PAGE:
Committee considers changes to meaningful use definition of EHRs

Panel is advising HHS on Electronic Health Records rulemaking

The federal Health Information Technology Policy Committee is considering whether hospitals and doctors need more guidance on exchanging lab data and more flexibility to use open-source and self-developed software to achieve meaningful use of electronic health records (EHRs).

The committee, which advises the Health and Human Services Department, will consider several clarifications and adjustments to HHS’ recent proposed regulations at its scheduled meeting on Feb. 17.

On Jan. 13, HHS published the Notice of Proposed Rulemaking on distribution of $17 billion to doctors and hospitals that can demonstrate meaningful use of EHRs, and the Interim Final Rule on certification of record systems that can achieve those goals.


Related story:

Proposed rules set stage for e-health record incentives


The health IT policy panel is considering recommending modifications in several areas. For one, it is examining whether the certification procedure needs to offer more clarity for self-developed digital record systems and open source record systems, according to a report from the Adoption/Certification Workgroup included in the agenda for the meeting.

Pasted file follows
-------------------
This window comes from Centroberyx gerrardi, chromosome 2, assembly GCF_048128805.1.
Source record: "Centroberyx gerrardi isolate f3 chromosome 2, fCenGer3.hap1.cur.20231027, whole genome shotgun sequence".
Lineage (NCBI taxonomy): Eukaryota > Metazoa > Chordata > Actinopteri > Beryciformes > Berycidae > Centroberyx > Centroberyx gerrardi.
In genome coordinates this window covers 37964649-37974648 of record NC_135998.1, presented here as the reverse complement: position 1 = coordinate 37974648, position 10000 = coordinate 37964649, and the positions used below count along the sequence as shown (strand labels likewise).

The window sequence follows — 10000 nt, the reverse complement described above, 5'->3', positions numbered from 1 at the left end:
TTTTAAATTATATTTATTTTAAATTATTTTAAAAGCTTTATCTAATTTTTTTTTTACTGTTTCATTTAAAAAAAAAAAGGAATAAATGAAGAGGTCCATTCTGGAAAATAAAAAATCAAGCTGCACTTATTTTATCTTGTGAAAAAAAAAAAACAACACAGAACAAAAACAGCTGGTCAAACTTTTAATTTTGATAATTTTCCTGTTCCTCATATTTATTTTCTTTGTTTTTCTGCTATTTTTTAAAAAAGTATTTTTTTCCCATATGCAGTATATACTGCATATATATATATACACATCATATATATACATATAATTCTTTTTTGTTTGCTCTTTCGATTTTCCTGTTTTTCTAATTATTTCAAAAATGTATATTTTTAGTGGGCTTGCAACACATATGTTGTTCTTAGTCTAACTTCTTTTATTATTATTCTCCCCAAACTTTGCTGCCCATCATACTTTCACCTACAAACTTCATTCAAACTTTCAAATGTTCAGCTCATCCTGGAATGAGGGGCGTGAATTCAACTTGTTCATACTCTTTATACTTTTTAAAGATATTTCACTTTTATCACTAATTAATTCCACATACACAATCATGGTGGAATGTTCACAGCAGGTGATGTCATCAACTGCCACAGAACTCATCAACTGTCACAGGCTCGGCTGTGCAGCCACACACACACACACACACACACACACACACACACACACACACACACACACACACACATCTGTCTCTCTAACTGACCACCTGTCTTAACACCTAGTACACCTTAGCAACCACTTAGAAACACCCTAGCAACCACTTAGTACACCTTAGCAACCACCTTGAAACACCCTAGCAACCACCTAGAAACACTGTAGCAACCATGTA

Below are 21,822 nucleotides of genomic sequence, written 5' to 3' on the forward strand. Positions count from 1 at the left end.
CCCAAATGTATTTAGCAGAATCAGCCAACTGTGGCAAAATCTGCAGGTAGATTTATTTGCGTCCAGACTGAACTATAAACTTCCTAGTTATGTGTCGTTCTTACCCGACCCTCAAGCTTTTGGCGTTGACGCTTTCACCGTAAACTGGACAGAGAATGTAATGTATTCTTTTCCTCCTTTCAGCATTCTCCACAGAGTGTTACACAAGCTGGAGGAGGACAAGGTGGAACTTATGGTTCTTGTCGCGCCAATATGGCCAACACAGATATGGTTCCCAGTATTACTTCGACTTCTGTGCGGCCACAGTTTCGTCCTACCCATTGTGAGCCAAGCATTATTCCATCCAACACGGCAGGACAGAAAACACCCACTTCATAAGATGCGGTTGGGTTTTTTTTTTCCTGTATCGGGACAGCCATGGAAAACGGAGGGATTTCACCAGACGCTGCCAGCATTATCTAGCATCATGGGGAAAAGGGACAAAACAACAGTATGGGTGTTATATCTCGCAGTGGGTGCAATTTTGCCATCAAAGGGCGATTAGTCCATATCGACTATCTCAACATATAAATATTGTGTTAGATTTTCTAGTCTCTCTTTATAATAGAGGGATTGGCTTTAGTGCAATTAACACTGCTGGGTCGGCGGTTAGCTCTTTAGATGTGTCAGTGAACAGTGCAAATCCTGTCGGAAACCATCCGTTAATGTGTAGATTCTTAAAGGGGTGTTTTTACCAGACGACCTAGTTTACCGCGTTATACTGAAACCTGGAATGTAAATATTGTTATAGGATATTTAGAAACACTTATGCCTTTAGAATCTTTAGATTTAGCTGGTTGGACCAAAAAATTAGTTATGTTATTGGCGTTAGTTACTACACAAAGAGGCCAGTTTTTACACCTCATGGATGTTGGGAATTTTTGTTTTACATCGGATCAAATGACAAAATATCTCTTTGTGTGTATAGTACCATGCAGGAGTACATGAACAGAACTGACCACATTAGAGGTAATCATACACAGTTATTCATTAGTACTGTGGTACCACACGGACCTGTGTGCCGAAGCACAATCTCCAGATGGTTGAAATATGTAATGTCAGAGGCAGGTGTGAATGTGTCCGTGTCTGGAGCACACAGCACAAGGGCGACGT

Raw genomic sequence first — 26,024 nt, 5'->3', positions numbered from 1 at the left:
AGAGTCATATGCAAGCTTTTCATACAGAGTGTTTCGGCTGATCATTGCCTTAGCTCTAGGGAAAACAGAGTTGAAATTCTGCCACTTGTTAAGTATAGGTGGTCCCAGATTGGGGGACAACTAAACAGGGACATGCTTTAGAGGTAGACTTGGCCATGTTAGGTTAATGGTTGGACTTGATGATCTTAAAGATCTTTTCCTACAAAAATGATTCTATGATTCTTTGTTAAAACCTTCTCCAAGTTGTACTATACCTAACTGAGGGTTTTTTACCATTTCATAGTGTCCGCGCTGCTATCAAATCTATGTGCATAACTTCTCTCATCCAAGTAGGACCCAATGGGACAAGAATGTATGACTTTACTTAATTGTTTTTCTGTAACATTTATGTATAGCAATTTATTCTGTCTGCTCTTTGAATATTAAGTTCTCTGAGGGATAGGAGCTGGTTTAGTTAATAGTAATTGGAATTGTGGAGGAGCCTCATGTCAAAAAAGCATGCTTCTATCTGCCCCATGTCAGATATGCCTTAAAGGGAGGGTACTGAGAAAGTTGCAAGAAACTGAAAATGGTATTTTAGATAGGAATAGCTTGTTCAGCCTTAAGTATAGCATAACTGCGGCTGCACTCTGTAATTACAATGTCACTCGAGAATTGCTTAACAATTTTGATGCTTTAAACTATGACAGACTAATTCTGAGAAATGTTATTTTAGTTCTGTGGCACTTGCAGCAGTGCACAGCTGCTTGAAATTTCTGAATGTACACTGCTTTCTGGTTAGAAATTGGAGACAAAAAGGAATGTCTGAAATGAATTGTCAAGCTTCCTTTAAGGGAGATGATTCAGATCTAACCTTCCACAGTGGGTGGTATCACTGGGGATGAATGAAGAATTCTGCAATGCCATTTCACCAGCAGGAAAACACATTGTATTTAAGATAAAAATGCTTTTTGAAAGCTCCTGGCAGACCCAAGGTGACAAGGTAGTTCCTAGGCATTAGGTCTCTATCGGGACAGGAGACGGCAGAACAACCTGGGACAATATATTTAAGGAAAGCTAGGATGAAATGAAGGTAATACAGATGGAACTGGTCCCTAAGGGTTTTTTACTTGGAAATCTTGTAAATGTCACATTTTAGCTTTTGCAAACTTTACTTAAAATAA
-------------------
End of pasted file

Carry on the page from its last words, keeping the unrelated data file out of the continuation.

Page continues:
Also, providers may need more guidance on calculating the metrics required under the HHS rule. For example, hospitals and doctors need to electronically collect data on allergies and smoking status for at least 80 percent of their patients.

However, the workgroup report said that leaves a bit of uncertainty, and clarification may be needed on whether doctors and hospitals should calculate the metrics precisely, or whether it is acceptable to make rough estimates or to use statistical analysis.

Another area for possible clarification in the rulemaking is exchange of lab data, for which there are fewer recognized standards, according to a report from the Information Exchange Workgroup.

Also proposed for change is that hospitals and doctors that have been convicted of significant civil or criminal violations of the Health Insurance Portability and Accountability Act should be prohibited from receiving meaningful use incentive payments.

About the Author

Alice Lipowicz is a staff writer covering government 2.0, homeland security and other IT policies for Federal Computer Week.

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